Correspondence

1967.  RB to EBB

As published in The Brownings’ Correspondence, 10, 293–294.

[London]

Monday Afternoon. [Postmark: 7 July 1845]

While I write this,—3 o’clock,—you may be going out, I will hope—for the day is very fine, perhaps all the better for the wind: yet I got up this morning sure of bad weather. I shall not try to tell you how anxious I am for the result, and to know it. You will of course feel fatigued at first—but persevering, as you mean to do, do you not?—persevering, the event must be happy.

I thought, and still think, to write to you about George Sand, and the vexed question, a very Bermoothes,[1] of the “Mental claims of the Sexes relatively considered” (so was called the .. I do believe .. worst poem I ever read in my life—)[2] and Mrs Hemans, and all and some of the points referred to in your letter—but “by my fay, I cannot reason,”[3] to-day; and, by a consequence, I feel the more—so I say how I want news of you .. which, when they arrive, I shall read “meritoriously” .. do you think? My friend, what ought I to tell you on that head (or the reverse rather)—of your discourse? I should like to match you at a fancy-flight,—if I could, give you nearly as pleasant an assurance that “there’s no merit in the case”—but the hot weather and lack of wit get the better of my good will—besides, I remember once to have admired a certain enticing simplicity in the avowal of the Treasurer of a Charitable Institution at a Dinner got up in its behalf—the Funds being at lowest, Debt at highest .. in fact, this Dinner was the last chance of the Charity, and this Treasurer’s speech the main feature in the chance—and our friend, inspired by the emergency, went so far as to say, with a bland smile—“Do not let it be supposed that we—despise annual contributors,—we rather—solicit their assistance.” All which means, do not think that I take any “merit” for making myself supremely happy, I rather &c &c[.]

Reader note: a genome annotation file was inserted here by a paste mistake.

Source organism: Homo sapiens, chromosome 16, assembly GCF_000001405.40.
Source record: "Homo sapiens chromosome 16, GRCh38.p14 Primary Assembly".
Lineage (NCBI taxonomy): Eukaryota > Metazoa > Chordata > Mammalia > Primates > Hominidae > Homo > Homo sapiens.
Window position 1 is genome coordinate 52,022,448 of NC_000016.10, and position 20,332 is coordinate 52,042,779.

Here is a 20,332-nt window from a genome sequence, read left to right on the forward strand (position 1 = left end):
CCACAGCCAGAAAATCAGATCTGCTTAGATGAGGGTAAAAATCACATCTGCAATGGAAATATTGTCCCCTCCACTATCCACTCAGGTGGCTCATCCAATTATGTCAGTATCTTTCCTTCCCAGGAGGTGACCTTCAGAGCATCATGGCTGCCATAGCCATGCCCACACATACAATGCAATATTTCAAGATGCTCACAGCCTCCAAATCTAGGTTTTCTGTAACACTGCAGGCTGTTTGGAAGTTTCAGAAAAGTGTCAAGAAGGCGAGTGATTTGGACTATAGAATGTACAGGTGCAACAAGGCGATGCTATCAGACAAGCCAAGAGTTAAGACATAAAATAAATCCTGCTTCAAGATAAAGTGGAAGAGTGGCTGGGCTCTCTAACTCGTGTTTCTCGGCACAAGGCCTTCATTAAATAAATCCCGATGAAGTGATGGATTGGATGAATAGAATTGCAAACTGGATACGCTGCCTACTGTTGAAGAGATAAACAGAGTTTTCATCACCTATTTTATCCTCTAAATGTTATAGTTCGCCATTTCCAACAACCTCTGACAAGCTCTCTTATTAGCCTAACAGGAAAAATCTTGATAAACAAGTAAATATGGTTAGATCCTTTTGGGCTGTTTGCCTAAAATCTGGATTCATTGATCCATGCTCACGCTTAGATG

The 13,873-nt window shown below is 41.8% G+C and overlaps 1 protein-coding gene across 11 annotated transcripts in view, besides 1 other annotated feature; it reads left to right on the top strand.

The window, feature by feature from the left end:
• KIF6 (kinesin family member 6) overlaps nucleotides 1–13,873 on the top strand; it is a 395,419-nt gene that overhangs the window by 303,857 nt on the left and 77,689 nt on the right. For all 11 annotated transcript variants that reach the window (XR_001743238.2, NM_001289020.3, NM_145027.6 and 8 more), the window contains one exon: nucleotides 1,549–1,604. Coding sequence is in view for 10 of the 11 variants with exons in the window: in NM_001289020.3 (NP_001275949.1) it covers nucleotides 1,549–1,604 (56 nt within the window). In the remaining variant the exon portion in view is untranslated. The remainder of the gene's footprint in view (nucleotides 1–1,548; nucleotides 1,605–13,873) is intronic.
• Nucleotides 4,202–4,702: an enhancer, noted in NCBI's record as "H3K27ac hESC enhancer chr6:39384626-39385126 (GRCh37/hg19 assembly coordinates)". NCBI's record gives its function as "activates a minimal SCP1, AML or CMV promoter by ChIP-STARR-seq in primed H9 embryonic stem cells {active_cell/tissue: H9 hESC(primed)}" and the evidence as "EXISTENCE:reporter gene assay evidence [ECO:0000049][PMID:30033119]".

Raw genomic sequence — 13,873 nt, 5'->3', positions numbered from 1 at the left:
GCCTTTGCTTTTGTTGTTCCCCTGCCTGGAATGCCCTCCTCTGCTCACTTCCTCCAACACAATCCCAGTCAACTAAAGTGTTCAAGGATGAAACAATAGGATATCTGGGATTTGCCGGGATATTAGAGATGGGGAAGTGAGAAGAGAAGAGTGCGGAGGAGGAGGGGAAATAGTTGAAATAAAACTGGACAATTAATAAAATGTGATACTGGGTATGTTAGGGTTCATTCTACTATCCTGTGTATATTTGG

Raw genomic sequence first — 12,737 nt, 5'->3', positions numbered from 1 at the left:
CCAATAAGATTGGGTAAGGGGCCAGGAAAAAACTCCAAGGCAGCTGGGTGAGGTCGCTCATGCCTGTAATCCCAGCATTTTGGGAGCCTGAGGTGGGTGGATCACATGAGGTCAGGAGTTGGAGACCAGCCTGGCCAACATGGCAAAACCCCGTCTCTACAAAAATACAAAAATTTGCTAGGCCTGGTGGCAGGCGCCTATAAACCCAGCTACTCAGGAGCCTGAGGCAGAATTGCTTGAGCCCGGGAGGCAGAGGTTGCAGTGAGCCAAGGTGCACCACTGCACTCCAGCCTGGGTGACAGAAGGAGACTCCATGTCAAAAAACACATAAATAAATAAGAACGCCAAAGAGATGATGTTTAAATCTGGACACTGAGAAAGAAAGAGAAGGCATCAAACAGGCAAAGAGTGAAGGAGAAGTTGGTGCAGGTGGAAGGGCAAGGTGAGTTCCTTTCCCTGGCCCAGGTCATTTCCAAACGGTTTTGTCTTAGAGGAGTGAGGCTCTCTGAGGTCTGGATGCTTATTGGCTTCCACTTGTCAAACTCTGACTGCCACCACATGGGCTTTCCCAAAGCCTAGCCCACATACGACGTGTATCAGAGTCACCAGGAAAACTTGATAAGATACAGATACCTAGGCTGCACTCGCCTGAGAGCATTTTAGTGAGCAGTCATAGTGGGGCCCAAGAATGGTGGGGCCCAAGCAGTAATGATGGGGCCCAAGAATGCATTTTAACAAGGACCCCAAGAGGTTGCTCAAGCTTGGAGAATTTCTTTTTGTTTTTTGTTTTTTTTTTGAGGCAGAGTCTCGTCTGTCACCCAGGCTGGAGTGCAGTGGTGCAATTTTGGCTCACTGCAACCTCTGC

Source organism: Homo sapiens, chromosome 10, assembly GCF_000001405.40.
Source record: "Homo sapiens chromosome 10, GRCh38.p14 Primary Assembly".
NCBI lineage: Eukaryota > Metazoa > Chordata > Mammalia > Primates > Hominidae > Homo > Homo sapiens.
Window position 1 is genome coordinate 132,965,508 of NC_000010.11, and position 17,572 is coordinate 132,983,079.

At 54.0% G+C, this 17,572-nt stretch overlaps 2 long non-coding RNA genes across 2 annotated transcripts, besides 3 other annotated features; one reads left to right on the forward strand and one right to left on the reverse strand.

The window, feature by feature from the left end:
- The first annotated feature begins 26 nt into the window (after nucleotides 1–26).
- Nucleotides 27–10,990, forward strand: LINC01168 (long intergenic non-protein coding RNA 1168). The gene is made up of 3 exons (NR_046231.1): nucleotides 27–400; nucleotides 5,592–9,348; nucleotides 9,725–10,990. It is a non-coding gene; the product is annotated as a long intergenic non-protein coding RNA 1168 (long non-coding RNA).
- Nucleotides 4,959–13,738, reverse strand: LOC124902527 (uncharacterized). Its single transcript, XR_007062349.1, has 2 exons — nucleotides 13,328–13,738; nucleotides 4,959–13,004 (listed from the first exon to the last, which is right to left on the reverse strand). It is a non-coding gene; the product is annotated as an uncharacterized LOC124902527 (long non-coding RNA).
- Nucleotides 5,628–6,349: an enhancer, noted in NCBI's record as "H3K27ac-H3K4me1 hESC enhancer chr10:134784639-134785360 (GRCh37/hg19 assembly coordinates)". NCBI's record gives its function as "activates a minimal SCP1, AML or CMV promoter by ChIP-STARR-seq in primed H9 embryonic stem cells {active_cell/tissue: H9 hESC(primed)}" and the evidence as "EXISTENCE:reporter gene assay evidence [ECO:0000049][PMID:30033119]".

Always rather mean to deserve it a little better—but never shall: so it should be, for you and me—and as it was in the beginning so it is still[4] .. you are the <…>[5] But you know and why should I teaze myself with words?

Let me send this off now—and to-morrow some more because I trust to hear you have made the first effort and with success.

Ever yours, my dear friend–

RB.

Address: Miss Barrett, / 50 Wimpole Street.

Postmark: 8NT8 JY7 1845 B.

Docket, in EBB’s hand: 29.

Publication: RB-EBB, pp. 115–116.

Manuscript: Wellesley College.

1. Cf. The Tempest, I, 2, 229.

2. Unidentified.

3. Hamlet, II, 2, 267.

4. Cf. the Gloria Patri in The Book of Common Prayer.

5. RB has crossed out a word.

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